Temple of the Sun
The Temple of the Sun was called Pas-Kab' (open-earth). This name refers to the Sun's journey into the underworld at the end of the day. The image from the Central Tablet depicts the visage of GIII in his so-called Jaguar God of the Underworld (JGU) manifestation. This image is again flanked by two depictions of K'ihnich Kan B'ahlam. We now know that the GIII was not only a solar deity, but also a fire god when appearing as the JGU. He probably had, like most Maya deities, many other manifestations as well. This is suggested by the multiple names listed in the initial birth passage from the Temple of the Sun.
alay sihyaj k'ihnich taj wayib'
Here [on this day], born was the K'ihnich Torch Sorcerer,
the Sun Center Jaguar,
sak naah sak b'aak naah chapa't
the White House, White Bone House Centipede,
atin k'ahk' ti' ?
Fire-bathed is the Mouth of the "Squared-nosed serpent,"
k'ihnich k'in? ajaw
the K'ihnich Sun Lord.
The contemporary Ch'orti' also describe the Sun as a multi-faceted deity. The following passage, recorded by John Fought illustrates the Sun's many aspects and suggests a strong continuity between Classic period and contemporary conceptions of the Fire/Sun God.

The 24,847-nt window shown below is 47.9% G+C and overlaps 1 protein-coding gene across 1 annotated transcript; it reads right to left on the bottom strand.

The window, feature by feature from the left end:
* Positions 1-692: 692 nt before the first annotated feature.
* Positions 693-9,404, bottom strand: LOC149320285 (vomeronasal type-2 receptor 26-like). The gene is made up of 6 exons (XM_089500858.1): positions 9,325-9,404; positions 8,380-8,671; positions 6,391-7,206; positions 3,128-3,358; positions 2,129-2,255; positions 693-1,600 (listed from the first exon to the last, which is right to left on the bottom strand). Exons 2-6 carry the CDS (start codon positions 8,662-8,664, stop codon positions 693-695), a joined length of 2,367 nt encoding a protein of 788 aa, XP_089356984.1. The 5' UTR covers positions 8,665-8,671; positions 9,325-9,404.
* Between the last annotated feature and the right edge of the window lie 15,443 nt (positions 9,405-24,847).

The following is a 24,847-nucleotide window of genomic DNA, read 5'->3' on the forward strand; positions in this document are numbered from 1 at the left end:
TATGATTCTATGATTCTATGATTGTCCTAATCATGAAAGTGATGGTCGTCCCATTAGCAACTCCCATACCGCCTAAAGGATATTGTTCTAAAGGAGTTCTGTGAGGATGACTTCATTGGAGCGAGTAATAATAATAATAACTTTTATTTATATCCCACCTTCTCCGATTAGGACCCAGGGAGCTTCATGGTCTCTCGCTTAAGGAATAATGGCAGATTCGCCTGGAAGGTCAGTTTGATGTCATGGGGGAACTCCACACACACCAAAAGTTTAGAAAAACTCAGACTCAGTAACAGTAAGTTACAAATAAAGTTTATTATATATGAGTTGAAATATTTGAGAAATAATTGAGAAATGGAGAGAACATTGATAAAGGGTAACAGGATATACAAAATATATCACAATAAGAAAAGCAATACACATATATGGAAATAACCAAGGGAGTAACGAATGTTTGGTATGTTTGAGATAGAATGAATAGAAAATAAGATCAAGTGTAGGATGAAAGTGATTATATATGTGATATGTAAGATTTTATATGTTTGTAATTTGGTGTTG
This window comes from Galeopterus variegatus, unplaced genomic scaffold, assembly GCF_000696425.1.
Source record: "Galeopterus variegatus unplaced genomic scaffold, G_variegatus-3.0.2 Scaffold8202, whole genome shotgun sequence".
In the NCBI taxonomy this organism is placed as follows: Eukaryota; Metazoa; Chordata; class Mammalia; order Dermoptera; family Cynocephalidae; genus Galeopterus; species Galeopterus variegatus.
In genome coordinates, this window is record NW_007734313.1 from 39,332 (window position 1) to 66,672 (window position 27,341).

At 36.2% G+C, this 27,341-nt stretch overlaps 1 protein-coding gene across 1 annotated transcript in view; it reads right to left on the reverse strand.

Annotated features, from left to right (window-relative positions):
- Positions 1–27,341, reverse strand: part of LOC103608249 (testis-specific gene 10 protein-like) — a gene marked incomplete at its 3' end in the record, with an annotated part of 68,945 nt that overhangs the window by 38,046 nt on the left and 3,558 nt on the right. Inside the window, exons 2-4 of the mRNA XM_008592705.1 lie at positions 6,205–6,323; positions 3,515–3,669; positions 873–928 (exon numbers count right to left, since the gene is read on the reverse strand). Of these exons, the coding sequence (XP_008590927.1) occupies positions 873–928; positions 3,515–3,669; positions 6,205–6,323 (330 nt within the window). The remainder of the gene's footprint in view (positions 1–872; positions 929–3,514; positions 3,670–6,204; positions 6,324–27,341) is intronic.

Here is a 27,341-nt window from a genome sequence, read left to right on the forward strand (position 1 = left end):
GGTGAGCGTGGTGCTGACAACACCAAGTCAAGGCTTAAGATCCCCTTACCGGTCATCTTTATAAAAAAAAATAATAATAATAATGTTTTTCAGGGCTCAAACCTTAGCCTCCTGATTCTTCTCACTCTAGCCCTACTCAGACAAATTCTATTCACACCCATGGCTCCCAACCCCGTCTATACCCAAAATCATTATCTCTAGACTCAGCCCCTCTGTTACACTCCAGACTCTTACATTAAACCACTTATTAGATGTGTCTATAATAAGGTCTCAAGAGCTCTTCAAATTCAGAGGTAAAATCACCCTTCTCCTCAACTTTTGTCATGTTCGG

They say that the Sun has not just one name. The one which he is best known by people continues to be Jesus Christ. They say that when it is just getting light its name is Child Redeemer of the world. One name is San Gregorio the Illuminator. One name is San Antonio of Judgment. One name is Child Guardian. One is Child Refuge. One is Child San Pascual. One is Child Succor. One is Child Creator. They say that at each hour, one of these is its name. (Fought 1972:485)
Those who would doubt the comparison between this passage and the initial birth passage from the Temple of the Sun, need only to look to the qualities that lie behind the names of the Ch'orti' deities: San Antonio is the God of Fire and of the hearth; San Gregorio emits beams of light; and San Pascual is Venus as morning star. The Lacandon, another Maya group, in fact list a deity named äh b'o'olay as a synonym of äh k'ak', a deity of "la guerra y de la caza [of war and the hunt]" (Bruce 1968: 126). The Jaguar God of the Underworld was particularly associated with martial imagery. In the imagery of the Central Tablet his face adorns a shield set upon crossed spears.